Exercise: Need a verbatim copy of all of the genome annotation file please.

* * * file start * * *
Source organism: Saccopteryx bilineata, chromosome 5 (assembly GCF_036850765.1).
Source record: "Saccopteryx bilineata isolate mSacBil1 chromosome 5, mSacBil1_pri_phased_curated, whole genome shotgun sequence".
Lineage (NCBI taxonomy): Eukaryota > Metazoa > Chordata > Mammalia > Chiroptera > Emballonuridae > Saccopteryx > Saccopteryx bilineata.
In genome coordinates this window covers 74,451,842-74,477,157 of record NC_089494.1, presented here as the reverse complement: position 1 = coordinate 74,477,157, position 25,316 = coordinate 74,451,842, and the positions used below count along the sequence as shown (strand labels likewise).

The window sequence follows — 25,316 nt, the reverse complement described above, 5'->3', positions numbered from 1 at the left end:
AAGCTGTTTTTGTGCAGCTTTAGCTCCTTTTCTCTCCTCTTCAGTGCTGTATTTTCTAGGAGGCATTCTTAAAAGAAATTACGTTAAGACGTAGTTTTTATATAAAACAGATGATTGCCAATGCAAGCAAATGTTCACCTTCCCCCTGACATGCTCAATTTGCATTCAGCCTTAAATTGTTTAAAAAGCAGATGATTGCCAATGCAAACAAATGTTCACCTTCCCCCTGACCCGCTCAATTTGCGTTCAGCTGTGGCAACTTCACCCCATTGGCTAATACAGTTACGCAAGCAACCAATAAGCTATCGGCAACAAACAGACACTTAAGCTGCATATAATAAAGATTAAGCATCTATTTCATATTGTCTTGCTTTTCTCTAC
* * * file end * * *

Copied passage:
Source organism: Saccopteryx bilineata, chromosome 5 (assembly GCF_036850765.1).
Source record: "Saccopteryx bilineata isolate mSacBil1 chromosome 5, mSacBil1_pri_phased_curated, whole genome shotgun sequence".
Lineage (NCBI taxonomy): Eukaryota > Metazoa > Chordata > Mammalia > Chiroptera > Emballonuridae > Saccopteryx > Saccopteryx bilineata.
In genome coordinates this window covers 74,451,842-74,477,157 of record NC_089494.1, presented here as the reverse complement: position 1 = coordinate 74,477,157, position 25,316 = coordinate 74,451,842, and the positions used below count along the sequence as shown (strand labels likewise).

The window sequence follows — 25,316 nt, the reverse complement described above, 5'->3', positions numbered from 1 at the left end:
AAGCTGTTTTTGTGCAGCTTTAGCTCCTTTTCTCTCCTCTTCAGTGCTGTATTTTCTAGGAGGCATTCTTAAAAGAAATTACGTTAAGACGTAGTTTTTATATAAAACAGATGATTGCCAATGCAAGCAAATGTTCACCTTCCCCCTGACATGCTCAATTTGCATTCAGCCTTAAATTGTTTAAAAAGCAGATGATTGCCAATGCAAACAAATGTTCACCTTCCCCCTGACCCGCTCAATTTGCGTTCAGCTGTGGCAACTTCACCCCATTGGCTAATACAGTTACGCAAGCAACCAATAAGCTATCGGCAACAAACAGACACTTAAGCTGCATATAATAAAGATTAAGCATCTATTTCATATTGTCTTGCTTTTCTCTAC